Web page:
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What brand/make is the rifle ? All Rugers regardless of cartridge or type of firearm can be dry fired excluding maybe some really old models . It right in the Q&A section .
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Old April 3, 2019, 02:03 AM   #86
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It’s a Glenfield Model 25 made in 1973. Glenfield, from what I’m told, is a distribution company of Marlin. Most Marlin .22LR rifles apparently CAN be dry fired but since it’s an older rifle I don’t want to take any chances. My rifle isn’t by any means rare but it’s somewhat difficult to find much more detail about the rifle aside from reviews and such.
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Old April 3, 2019, 06:30 AM   #87
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Quote:
honestly don’t know when I can get out to the range. Eventually though. I held up my .22LR last night and found that I could hold it a lot steadier. How do y’all feel about dryfire practices? To get a feel for the trigger before I get to the range.
Lanny Bassham....Olympic gold medal in 1976 and two time world champion smallbore (1974 and 1978) was in the military during the run up to the 1976 Olympics. During part of that time he was stationed where he had NO access to a range for practice.
How did he train? Dry firing every night.
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Old April 3, 2019, 10:02 PM   #88
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@darkgael Noted. What does dry fire training encompass? Am I eventually supposed to be able to tell if I’m pulling the gun off or not? How can I tell without actually firing a round? I’ve seen experienced shooters be able to tell immediately if their trigger pull was good or not, and where they need to adjust for a follow up shot. Also, I’m not 100% sure but it seems like pulling the trigger with 10pumps on the air rifle is heavier than pulling the trigger with fewer pumps or no pumps for that matter.
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Old April 3, 2019, 10:43 PM   #89
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During dryfire, you should be watching the sights. They should remain in alignment and should not move off target during the trigger pull.

You're going to have some wobble while holding the gun on target because it's not possible to hold a gun perfectly still, but the trigger pull shouldn't move the gun around.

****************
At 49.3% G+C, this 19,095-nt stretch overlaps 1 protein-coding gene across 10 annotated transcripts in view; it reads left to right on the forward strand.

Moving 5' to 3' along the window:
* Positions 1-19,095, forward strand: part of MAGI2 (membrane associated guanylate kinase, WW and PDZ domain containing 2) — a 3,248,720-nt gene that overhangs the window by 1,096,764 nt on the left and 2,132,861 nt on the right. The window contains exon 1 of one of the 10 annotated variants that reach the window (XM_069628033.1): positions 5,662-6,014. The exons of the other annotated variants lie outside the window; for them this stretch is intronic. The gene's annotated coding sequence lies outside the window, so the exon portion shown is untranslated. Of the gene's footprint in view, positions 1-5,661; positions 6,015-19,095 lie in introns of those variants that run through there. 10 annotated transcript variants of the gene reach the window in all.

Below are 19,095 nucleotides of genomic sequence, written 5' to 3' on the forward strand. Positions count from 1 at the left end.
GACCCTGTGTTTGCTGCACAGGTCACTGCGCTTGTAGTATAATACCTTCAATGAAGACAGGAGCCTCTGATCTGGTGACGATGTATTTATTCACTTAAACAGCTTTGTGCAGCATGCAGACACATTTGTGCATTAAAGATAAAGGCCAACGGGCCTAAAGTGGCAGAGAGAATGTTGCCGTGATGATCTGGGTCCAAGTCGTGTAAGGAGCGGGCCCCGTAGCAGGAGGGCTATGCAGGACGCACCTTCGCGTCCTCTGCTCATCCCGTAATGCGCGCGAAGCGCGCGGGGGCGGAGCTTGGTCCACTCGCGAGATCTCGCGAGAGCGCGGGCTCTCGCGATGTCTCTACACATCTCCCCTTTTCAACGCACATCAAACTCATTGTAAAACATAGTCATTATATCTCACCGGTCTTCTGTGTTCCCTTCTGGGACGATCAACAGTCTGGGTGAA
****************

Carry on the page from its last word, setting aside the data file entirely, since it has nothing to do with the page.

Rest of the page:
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Old April 7, 2019, 02:52 PM   #90
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I've been practicing like 15 minutes a day (for the past week) and it doesn't look like the sights move at all when I pull the trigger. There is a slight shake from the hammer or the trigger mechanism going off, but that's about it. I think aside from trying to hold the gun steady (which is difficult for such a light gun) I think I've squeezed every bit of accuracy I can outta this rifle.

P.S. For some reason I can't wait until I get my first center fire rifle. I want to become proficient with the with .22 first, but this dream of a center fire rifle just lingers over me. My buddy said an AR-15 is always a good "first rifle" but I'm really interested in a bolt action .308 of some kind, or a scout rifle maybe. Something general purpose, handy, but can be used at some distance (Ideally out to at least 600yrds) for if/when my skill gets there. I'm getting a couple years ahead of myself here (maybe sooner?) But, price aside, the Remington 700 SPS Tactical looks oh so appealing to me

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Old April 7, 2019, 03:40 PM   #91
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During a shooting session...it makes sense not to drink caffeinated or sugary drinks. Try to get the nervous tension out by shaking your hands and legs and overall...relaxing.

But on windy days...you'll have to hold the rifle firmer in your shoulder pocket.

I love shooting my (3) bull barrel 22 BSA Martini Model 12/15's and my Anschutz Match 54 in the offhand/standing position
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Old April 7, 2019, 07:15 PM   #92
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How to find out how you are doing:

1. Jack is correct- you must first learn the accuracy of your rifle by shooting it “from the bench.” That means get a table and some good solid things to rest the forearm of your rifle on, such as some sandbags or bags of rice, and fire off a group.

The best shooter in the world can’t shoot better than their perfectly held rifle.

The gun has its accuracy which you may be able to improve by testing the number of pumps you use and the type of pellet you use. Perhaps one type of pellet will be more accurate in your rifle than others. Perhaps five pumps is more accurate than 6. Rifles are complex and exactly how the pellet leaves the barrel depends on so much, right down to two identical 880s might not like the same pellets.